According to Alabama’s high court, the legality of same-sex marriage is and should be an issue of state’s rights. If a state can be allowed to redefine marriage, it should also be legally permitted to keep the old definition.
Responding to a petition filed last month by the Alabama Policy Institute (API) and the Alabama Citizens Action Program (ACAP), on Tuesday, March 3 the Alabama Supreme Court ordered all probate judges in the state to discontinue issuing of same-sex marriage licenses. This order is in conflict with a February ruling by a federal court that opened courthouse doors in the state to same-sex couples seeking licenses.
“As it has done for approximately two centuries, Alabama law allows for ‘marriage’ between only one man and one woman,” justices wrote. “Alabama probate judges have a ministerial duty not to issue any marriage license contrary to this law. Nothing in the United States Constitution alters or overrides this duty.”
Justices concluded that while other states, specifically New York in the order, have chosen a “new definition” of marriage, Alabama has adhered to the traditional definition throughout its existence.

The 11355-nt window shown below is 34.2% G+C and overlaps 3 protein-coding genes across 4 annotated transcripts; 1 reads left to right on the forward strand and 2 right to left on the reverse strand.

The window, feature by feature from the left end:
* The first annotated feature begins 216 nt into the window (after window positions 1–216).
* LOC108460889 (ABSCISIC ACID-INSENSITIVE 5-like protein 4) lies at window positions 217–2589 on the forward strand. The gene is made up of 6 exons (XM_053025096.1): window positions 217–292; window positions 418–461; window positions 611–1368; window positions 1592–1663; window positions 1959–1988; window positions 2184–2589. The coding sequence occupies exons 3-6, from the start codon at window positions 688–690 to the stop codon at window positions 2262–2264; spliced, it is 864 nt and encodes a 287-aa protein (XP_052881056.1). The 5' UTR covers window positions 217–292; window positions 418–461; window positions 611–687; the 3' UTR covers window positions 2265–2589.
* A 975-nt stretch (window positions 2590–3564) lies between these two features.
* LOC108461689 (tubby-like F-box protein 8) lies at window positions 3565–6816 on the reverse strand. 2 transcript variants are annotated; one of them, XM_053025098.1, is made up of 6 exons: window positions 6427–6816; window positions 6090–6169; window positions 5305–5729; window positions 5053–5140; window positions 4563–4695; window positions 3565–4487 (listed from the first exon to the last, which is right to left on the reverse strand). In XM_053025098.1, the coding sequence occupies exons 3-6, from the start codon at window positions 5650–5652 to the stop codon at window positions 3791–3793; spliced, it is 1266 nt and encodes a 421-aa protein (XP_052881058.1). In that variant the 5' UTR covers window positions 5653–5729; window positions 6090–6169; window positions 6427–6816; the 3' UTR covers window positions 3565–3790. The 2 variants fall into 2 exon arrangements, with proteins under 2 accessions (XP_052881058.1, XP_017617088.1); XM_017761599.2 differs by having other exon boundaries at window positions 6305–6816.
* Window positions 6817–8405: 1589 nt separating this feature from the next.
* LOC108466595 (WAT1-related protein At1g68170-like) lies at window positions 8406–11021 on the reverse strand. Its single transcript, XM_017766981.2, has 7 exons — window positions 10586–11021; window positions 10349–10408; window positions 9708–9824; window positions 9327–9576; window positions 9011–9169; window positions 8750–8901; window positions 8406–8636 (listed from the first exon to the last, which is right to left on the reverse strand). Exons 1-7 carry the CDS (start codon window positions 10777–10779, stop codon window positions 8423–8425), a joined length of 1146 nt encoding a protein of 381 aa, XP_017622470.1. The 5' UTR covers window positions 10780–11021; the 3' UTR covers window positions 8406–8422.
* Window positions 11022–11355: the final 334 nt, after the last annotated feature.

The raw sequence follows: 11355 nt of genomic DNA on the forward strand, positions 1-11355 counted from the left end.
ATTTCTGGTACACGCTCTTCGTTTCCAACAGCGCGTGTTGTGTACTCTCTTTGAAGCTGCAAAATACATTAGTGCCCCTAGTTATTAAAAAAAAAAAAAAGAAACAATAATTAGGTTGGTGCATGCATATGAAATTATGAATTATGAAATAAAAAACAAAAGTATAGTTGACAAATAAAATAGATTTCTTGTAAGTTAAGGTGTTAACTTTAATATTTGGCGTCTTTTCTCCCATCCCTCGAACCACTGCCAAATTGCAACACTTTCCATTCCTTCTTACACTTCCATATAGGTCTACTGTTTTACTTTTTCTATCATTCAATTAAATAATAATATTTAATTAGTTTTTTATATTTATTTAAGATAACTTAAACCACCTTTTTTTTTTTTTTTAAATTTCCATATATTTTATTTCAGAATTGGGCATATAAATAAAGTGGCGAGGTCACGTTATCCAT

“If New York was free to make that choice, it would seem inconsistent to say that Alabama is not free to make its own choice,” the order reads.
The order refers to a Jan. 26 decision by U.S. District Court Judge Callie Grenade, who concluded that the "prohibition and non-recognition of same-sex marriage…violate the Equal Protection Clause and the Due Process Clause of the Fourteenth Amendment to the United States Constitution.”
API and ACAP in their petition contended that Alabama probate judges were being asked to violate the state’s constitution in order to issue same-sex marriage licenses.
“The sanctity of marriage — an institute that has always been reserved for the states — is a cause worth fighting for, for as long as the states still have their rightful say in the matter,” API released following the Supreme Court order.
LGBT rights organization the Human Rights Campaign said the order “has no foundation in constitutional law.”
“The Alabama state Supreme Court does not have the authority to interfere with a federal court order,” said HRC Legal Director Sarah Warbelow in a release. “This order is outrageous and baffling, and no amount of legalese can hide the bare animus that forms the foundation of this extralegal ruling.”